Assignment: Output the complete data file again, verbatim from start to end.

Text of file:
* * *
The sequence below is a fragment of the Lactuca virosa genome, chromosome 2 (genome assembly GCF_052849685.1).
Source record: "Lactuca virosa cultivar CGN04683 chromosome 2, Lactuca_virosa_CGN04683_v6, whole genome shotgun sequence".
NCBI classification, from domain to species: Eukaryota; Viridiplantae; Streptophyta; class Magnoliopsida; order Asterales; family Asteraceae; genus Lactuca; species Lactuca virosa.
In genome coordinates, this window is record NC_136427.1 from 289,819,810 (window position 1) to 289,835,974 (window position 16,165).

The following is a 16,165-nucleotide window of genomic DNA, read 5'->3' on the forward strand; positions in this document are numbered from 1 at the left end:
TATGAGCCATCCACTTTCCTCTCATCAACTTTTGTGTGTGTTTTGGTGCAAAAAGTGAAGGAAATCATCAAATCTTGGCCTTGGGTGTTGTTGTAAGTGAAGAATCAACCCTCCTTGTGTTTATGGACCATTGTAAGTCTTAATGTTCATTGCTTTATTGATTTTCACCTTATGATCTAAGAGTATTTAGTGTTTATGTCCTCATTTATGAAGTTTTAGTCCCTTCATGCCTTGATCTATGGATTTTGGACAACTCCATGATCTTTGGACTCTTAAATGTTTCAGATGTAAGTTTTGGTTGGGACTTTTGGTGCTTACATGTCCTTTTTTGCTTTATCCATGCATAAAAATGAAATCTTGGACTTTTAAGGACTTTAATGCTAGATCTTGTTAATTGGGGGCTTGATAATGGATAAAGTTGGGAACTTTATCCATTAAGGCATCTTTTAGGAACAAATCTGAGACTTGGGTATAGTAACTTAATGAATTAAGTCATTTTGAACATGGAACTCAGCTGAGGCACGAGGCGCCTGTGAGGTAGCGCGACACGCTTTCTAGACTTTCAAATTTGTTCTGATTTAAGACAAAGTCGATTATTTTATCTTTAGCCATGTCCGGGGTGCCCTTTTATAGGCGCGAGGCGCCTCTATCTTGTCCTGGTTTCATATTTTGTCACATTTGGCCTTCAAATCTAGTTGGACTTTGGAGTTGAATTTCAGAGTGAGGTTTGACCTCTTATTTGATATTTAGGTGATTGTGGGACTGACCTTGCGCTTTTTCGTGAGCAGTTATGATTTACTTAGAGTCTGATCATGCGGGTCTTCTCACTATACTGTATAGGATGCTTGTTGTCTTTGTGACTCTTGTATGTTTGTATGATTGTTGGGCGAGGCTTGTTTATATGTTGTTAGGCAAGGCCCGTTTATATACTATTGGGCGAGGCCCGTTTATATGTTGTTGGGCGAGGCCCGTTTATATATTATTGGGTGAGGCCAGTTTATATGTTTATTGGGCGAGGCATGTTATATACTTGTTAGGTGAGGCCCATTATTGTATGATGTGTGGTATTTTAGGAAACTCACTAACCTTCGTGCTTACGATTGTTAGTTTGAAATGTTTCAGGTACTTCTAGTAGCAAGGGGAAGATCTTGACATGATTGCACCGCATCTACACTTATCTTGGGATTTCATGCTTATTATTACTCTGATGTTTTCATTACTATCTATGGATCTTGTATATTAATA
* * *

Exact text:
The sequence below is a fragment of the Lactuca virosa genome, chromosome 2 (genome assembly GCF_052849685.1).
Source record: "Lactuca virosa cultivar CGN04683 chromosome 2, Lactuca_virosa_CGN04683_v6, whole genome shotgun sequence".
NCBI classification, from domain to species: Eukaryota; Viridiplantae; Streptophyta; class Magnoliopsida; order Asterales; family Asteraceae; genus Lactuca; species Lactuca virosa.
In genome coordinates, this window is record NC_136427.1 from 289,819,810 (window position 1) to 289,835,974 (window position 16,165).

The following is a 16,165-nucleotide window of genomic DNA, read 5'->3' on the forward strand; positions in this document are numbered from 1 at the left end:
TATGAGCCATCCACTTTCCTCTCATCAACTTTTGTGTGTGTTTTGGTGCAAAAAGTGAAGGAAATCATCAAATCTTGGCCTTGGGTGTTGTTGTAAGTGAAGAATCAACCCTCCTTGTGTTTATGGACCATTGTAAGTCTTAATGTTCATTGCTTTATTGATTTTCACCTTATGATCTAAGAGTATTTAGTGTTTATGTCCTCATTTATGAAGTTTTAGTCCCTTCATGCCTTGATCTATGGATTTTGGACAACTCCATGATCTTTGGACTCTTAAATGTTTCAGATGTAAGTTTTGGTTGGGACTTTTGGTGCTTACATGTCCTTTTTTGCTTTATCCATGCATAAAAATGAAATCTTGGACTTTTAAGGACTTTAATGCTAGATCTTGTTAATTGGGGGCTTGATAATGGATAAAGTTGGGAACTTTATCCATTAAGGCATCTTTTAGGAACAAATCTGAGACTTGGGTATAGTAACTTAATGAATTAAGTCATTTTGAACATGGAACTCAGCTGAGGCACGAGGCGCCTGTGAGGTAGCGCGACACGCTTTCTAGACTTTCAAATTTGTTCTGATTTAAGACAAAGTCGATTATTTTATCTTTAGCCATGTCCGGGGTGCCCTTTTATAGGCGCGAGGCGCCTCTATCTTGTCCTGGTTTCATATTTTGTCACATTTGGCCTTCAAATCTAGTTGGACTTTGGAGTTGAATTTCAGAGTGAGGTTTGACCTCTTATTTGATATTTAGGTGATTGTGGGACTGACCTTGCGCTTTTTCGTGAGCAGTTATGATTTACTTAGAGTCTGATCATGCGGGTCTTCTCACTATACTGTATAGGATGCTTGTTGTCTTTGTGACTCTTGTATGTTTGTATGATTGTTGGGCGAGGCTTGTTTATATGTTGTTAGGCAAGGCCCGTTTATATACTATTGGGCGAGGCCCGTTTATATGTTGTTGGGCGAGGCCCGTTTATATATTATTGGGTGAGGCCAGTTTATATGTTTATTGGGCGAGGCATGTTATATACTTGTTAGGTGAGGCCCATTATTGTATGATGTGTGGTATTTTAGGAAACTCACTAACCTTCGTGCTTACGATTGTTAGTTTGAAATGTTTCAGGTACTTCTAGTAGCAAGGGGAAGATCTTGACATGATTGCACCGCATCTACACTTATCTTGGGATTTCATGCTTATTATTACTCTGATGTTTTCATTACTATCTATGGATCTTGTATATTAATA